The last leg of our trip was spent in the seaside town of Varadero, where we stayed at an all-inclusive resort. Though the resort was similar to something you might experience in any other Caribbean island, it was a bit more run down and had its own set of difficulties. Though it was all-inclusive, there were two specialized restaurants at the resort that you could make reservations for ahead of time. Though the restaurants themselves had the capacity to host many of the resort's visitors, they would only allow around 10 people to dine there each night, as there wasn't enough food available to serve more than that amount of visitors.
It was this lack of food in a presumably "all-inclusive" resort along with the lack of Cuban diners and cuisine at restaurants throughout the country that brought me to the sad realization that in some ways, true Cuban culture is actually being better preserved outside of Cuba. The Cuban expat community living outside the country has more of a capacity to maintain their rich culture due to the lack of resources necessary to preserve it from the inside. .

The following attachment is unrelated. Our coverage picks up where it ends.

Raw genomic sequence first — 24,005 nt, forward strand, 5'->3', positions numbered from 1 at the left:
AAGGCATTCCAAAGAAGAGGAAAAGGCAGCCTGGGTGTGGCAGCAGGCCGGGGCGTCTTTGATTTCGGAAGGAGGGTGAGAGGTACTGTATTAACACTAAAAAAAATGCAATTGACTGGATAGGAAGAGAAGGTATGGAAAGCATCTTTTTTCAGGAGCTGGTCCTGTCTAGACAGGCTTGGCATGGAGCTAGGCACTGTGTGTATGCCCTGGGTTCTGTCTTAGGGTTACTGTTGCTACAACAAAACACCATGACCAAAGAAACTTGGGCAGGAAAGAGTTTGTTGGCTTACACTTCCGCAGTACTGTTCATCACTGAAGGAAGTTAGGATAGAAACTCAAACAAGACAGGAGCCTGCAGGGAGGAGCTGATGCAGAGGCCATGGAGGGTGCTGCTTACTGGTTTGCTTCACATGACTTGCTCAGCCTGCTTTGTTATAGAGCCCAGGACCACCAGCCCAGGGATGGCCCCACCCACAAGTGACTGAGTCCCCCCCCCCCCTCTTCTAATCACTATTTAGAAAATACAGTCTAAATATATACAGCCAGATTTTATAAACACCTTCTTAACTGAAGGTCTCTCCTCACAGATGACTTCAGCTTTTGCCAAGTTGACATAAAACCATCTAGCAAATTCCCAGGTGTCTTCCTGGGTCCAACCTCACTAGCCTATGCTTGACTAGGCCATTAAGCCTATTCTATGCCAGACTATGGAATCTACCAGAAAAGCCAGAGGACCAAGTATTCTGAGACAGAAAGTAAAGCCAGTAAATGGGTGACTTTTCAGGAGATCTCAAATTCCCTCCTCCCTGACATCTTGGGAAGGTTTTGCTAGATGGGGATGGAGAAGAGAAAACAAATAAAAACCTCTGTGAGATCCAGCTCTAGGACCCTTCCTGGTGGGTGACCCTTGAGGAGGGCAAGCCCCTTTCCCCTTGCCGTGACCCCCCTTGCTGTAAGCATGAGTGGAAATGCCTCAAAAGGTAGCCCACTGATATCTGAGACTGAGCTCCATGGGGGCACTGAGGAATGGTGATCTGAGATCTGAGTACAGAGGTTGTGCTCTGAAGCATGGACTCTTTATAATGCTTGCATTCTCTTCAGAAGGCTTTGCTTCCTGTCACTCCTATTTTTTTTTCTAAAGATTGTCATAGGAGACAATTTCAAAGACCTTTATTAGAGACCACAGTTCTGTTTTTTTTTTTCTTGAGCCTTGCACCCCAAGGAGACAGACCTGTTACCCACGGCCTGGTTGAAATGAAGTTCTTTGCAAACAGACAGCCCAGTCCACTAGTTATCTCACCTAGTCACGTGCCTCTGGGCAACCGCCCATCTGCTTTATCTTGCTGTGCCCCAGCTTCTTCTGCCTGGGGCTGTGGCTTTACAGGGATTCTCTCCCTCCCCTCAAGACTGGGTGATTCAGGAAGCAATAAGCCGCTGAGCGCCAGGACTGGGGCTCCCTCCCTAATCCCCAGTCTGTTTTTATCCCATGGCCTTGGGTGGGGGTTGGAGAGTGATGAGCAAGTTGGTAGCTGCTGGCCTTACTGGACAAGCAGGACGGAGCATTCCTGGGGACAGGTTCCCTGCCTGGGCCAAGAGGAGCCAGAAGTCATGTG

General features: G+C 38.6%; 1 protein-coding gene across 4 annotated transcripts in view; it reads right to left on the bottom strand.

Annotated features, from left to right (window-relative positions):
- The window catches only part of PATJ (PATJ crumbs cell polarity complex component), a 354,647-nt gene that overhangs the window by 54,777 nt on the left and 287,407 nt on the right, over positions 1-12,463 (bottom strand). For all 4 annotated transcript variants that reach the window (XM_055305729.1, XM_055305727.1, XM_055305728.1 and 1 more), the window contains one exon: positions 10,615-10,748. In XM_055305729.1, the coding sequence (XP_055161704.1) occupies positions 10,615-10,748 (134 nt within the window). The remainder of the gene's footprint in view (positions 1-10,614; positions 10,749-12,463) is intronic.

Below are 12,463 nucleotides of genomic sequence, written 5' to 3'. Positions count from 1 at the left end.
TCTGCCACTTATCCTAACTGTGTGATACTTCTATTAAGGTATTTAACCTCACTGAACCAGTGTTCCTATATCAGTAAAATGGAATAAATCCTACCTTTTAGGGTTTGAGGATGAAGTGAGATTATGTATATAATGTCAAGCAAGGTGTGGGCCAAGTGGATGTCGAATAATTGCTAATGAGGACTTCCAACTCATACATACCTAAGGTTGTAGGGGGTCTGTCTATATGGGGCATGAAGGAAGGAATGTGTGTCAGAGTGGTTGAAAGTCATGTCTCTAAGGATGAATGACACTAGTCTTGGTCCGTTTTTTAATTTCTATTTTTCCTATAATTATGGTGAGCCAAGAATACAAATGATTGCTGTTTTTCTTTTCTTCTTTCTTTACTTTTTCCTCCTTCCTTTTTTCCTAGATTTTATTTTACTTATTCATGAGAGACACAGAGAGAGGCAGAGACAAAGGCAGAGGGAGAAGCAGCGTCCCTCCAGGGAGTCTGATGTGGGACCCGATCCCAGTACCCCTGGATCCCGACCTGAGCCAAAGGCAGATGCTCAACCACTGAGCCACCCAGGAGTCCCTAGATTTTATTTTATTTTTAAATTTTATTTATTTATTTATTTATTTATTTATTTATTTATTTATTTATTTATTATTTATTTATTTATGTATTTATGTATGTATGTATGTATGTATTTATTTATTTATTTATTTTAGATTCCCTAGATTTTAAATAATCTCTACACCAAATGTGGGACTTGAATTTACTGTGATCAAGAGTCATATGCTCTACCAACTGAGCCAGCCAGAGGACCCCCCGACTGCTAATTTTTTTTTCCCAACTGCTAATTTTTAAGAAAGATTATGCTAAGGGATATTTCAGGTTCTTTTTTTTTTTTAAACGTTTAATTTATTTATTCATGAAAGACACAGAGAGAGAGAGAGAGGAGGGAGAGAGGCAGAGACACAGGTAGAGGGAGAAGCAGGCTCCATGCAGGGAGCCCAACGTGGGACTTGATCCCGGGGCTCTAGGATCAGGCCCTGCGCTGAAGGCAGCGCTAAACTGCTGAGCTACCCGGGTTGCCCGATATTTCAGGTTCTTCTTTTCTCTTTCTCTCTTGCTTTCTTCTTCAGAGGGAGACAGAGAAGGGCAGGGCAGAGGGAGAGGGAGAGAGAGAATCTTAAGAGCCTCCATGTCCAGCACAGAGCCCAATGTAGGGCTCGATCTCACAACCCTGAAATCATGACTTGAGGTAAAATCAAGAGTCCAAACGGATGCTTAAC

Before personally visiting Cuba, I had conjured up images in my mind of this untouched, exciting, fascinating place, which had largely been derived from Instagram influencers and movies like Fast and Furious; I had no idea that there is so much more to Cuba's story than what meets the eye. When confronted with the reality, I was shocked and somewhat disappointed by my own ignorance. I felt guilty visiting Cuba as a tourist; guilty enjoying all the luxuries of a touristic vacation with my family while the people serving us likely won’t make enough money to ever become tourists themselves, or even eat at the restaurants they are serving in. That said, it's clear that tourism is a necessary evil in Cuba, as it does benefit the people directly and the country as a whole, so visiting Cuba as a tourist is a bit of a double-edged sword.